Title fraud involves a team of criminals who impersonate victims in dealing with real estate agents, lawyers and financial service providers.Evan Buhler/The Canadian Press

Chicago Title Insurance Company did not have a single record of total title fraud, in which criminals impersonate a homeowner to sell a property, between the firm’s founding in the sixties and 2019. But now, the company is dealing with more than 30 claims in the GTA and Metro Vancouver, according to John Rider, its senior vice-president.

Indeed, Toronto police have reported multiple cases of title fraud in the past month, including one woman who had fraudsters gain access to her condo while she was living in China and sell it, while impersonating her, for $970,000. In another case, a couple working in the UK learned from their property manager that strangers were living in their Toronto home, unaware that they had purchased it from impersonators.

Impersonators posing as homeowners linked to 32 fraud cases in Ontario and BC

Lawyers, insurance companies and the Ontario Real Estate Association are calling on governments to better respond to this form of organized crime and are advising consumers to protect themselves by purchasing title insurance. They say criminals previously didn’t bother with this form of crime because of existing checks and balances, but massive gains in real estate values ​​have made the title fraud a lucrative scam.

Brian King, an investigator with the King International Advisory Group who examines these kinds of crimes, says the title fraud used to be almost non-existent before the pandemic. Now he receives reports of titles being fraudulently transferred as often as three times a week, with most occurrences in the Greater Toronto Area or nearby cities such as Kitchener and Barrie.

Mr. King says the title fraud involves a team of criminals who survey victims, forge their ID cards, open fake bank accounts and eventually impersonate them in dealing with real estate agents, lawyers and financial service providers. They often target homes that have been vacant for some time, as well as homes that have small or no mortgage balances so they can maximize their profits when a sale is made.

“Some of these people who are impersonating homeowners should be getting Emmys – they’re good actors,” said Mr. King, adding that the impersonators are generally not the masterminds, but receive thousands or tens of thousands of dollars for their roles.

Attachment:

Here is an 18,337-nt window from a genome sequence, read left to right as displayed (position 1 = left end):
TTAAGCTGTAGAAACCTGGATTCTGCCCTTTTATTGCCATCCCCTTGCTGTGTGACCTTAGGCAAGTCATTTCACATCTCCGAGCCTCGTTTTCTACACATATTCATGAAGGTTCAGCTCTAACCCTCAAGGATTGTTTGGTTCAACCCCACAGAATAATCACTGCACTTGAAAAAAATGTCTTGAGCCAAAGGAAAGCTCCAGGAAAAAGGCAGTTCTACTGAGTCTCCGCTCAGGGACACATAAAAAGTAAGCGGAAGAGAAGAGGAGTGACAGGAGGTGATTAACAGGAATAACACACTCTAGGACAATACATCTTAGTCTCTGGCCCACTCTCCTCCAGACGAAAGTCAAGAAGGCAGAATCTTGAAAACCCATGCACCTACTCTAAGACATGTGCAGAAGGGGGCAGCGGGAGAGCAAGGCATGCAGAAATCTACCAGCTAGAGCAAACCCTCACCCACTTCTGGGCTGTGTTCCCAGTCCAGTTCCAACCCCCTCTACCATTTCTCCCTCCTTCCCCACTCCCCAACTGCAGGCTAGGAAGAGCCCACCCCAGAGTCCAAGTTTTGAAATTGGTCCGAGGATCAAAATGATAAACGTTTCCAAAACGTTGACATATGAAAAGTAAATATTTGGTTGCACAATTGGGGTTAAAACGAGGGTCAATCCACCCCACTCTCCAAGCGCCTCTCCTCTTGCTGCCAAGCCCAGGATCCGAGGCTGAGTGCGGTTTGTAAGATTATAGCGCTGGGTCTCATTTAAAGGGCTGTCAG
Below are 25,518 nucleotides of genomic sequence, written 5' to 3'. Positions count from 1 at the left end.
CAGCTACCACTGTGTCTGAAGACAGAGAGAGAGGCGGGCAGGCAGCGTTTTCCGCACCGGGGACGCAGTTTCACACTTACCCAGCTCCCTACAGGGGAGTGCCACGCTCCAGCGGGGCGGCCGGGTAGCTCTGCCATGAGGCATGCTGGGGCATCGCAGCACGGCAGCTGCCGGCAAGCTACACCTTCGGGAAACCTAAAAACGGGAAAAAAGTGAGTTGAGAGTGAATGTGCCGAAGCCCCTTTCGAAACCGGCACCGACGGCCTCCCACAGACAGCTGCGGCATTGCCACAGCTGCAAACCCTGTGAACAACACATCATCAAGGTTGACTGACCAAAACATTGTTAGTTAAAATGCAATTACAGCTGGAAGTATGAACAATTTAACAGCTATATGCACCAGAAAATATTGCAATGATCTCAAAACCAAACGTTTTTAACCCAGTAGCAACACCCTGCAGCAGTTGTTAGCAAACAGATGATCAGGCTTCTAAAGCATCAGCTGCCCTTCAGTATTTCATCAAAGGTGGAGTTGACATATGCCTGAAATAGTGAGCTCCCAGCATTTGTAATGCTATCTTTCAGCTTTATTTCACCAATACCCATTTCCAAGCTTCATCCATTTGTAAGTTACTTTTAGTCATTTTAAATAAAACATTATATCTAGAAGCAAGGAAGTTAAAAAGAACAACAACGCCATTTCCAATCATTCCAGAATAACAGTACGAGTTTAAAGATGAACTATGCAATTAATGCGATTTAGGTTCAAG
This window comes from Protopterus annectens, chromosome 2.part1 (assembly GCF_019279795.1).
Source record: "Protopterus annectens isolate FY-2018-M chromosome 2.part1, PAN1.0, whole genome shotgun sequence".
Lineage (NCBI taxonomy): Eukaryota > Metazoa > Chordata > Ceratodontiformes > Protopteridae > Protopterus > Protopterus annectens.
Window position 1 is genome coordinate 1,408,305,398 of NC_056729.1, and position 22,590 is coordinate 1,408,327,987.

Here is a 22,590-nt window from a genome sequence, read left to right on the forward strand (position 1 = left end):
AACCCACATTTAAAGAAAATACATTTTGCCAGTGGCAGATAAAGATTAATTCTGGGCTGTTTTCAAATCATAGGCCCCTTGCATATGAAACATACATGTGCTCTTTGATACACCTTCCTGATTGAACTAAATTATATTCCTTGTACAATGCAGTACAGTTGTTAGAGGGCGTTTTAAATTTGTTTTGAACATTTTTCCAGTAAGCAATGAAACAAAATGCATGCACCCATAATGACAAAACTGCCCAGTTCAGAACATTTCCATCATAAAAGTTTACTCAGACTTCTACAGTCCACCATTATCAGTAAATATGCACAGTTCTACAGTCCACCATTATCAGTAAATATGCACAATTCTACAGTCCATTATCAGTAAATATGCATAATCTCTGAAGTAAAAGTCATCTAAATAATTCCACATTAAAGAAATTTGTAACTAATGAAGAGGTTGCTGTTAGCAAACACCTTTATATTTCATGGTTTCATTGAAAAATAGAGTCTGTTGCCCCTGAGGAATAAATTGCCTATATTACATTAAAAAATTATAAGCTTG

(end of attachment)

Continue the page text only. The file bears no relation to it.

He says the current level of exploitation of the country’s real estate systems could potentially lead to insurers limiting their coverage under fraud insurance or excluding fraud claims from title insurance entirely (title insurance, which can be bought by either a homeowner or buyer, also covers other issues regarding titles, including land survey mistakes and bylaw compliance matters).

“I have concerns that we would have to start limiting our coverage to the industry, and if that happened it would fall completely to consumers, lenders and brokers,” said Mr. Rider, who added that his company has about 20 per cent of the market share of title insurance in Canada.

One suggestion is to make multifactor-identification processes – in which a person’s bank accounts, cellphone number and ID are all being checked to confirm their identity – a standard part of real estate transactions. Mr. Riders say it’s hard to believe but the current system relies on two pieces of plastic ID that can be easily forged.

Daniela DeTommaso, the president of the FCT Insurance Company, says the government should introduce harsher penalties and an addition to the Criminal Code to specifically address mortgage fraud and deter criminals.

“The people or groups who are committing these crimes need to face appropriate consequences – and those thinking about committing these crimes need to know they can and will be punished,” said Ms. DeTommaso in a written statement.

Antonio Simoes, a lawyer with the Deer Lake Law Group in Burnaby, BC, says buyers who purchase a home from fraudulent sellers have the most to lose without title insurance, as the home will eventually have to be returned to its rightful owner.

However, Mr. King says the crime can also be extremely costly and invasive for the rightful home owner as well. In one instance he was recalled, a couple returned home to find that their house had been sold by fraudsters and that the buyers had already renovated the home and sold off some of the original owners’ possessions, including furniture.

Tim Hudak, the CEO of the Ontario Real Estate Association, says the relative novelty of title fraud means it can be difficult to prevent.

“Ultimately, it’s up to us to work with law enforcement to try and stay ahead of the criminals as much as possible and best understand how they’re targeting people and getting past checks and balances that in the past have served us so well,” Mr. Hudak said.

The Ontario Ministry of Public and Business Service Delivery said changes are coming to legislation that governs real estate workers to better protect consumers and add provisions specifically related to fraud.

Real estate lawyers say Canadians should protect themselves through title insurance, which can often be obtained for $1,000 and only requires a one-time payment.

Mr. Rider said title insurance has only come into vogue in the past 20 years, so people living in a house they bought in the nineties or early 2000s should make sure they’re covered.

With a report from The Canadian Press

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